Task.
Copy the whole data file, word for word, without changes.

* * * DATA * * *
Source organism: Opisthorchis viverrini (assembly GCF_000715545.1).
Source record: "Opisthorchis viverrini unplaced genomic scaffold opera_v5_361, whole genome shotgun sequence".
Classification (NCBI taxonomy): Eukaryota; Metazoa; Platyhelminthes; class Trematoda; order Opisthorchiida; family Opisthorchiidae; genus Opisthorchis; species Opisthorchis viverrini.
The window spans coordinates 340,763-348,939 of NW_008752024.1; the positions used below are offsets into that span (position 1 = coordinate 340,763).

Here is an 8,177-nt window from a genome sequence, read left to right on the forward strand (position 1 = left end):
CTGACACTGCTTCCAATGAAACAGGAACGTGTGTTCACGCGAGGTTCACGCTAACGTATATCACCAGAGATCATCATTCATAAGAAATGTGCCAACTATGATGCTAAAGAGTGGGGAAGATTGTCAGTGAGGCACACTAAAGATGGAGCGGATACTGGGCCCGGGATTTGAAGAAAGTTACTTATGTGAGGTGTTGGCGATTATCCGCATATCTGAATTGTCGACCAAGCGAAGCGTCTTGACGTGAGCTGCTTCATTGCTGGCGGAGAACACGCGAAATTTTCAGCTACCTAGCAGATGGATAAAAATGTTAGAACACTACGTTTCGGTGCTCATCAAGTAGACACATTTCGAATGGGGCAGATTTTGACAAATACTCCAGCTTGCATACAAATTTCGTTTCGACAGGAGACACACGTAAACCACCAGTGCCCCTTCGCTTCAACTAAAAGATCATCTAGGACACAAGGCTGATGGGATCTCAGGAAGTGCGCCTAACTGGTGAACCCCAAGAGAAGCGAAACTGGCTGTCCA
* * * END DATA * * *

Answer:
Source organism: Opisthorchis viverrini (assembly GCF_000715545.1).
Source record: "Opisthorchis viverrini unplaced genomic scaffold opera_v5_361, whole genome shotgun sequence".
Classification (NCBI taxonomy): Eukaryota; Metazoa; Platyhelminthes; class Trematoda; order Opisthorchiida; family Opisthorchiidae; genus Opisthorchis; species Opisthorchis viverrini.
The window spans coordinates 340,763-348,939 of NW_008752024.1; the positions used below are offsets into that span (position 1 = coordinate 340,763).

Here is an 8,177-nt window from a genome sequence, read left to right on the forward strand (position 1 = left end):
CTGACACTGCTTCCAATGAAACAGGAACGTGTGTTCACGCGAGGTTCACGCTAACGTATATCACCAGAGATCATCATTCATAAGAAATGTGCCAACTATGATGCTAAAGAGTGGGGAAGATTGTCAGTGAGGCACACTAAAGATGGAGCGGATACTGGGCCCGGGATTTGAAGAAAGTTACTTATGTGAGGTGTTGGCGATTATCCGCATATCTGAATTGTCGACCAAGCGAAGCGTCTTGACGTGAGCTGCTTCATTGCTGGCGGAGAACACGCGAAATTTTCAGCTACCTAGCAGATGGATAAAAATGTTAGAACACTACGTTTCGGTGCTCATCAAGTAGACACATTTCGAATGGGGCAGATTTTGACAAATACTCCAGCTTGCATACAAATTTCGTTTCGACAGGAGACACACGTAAACCACCAGTGCCCCTTCGCTTCAACTAAAAGATCATCTAGGACACAAGGCTGATGGGATCTCAGGAAGTGCGCCTAACTGGTGAACCCCAAGAGAAGCGAAACTGGCTGTCCA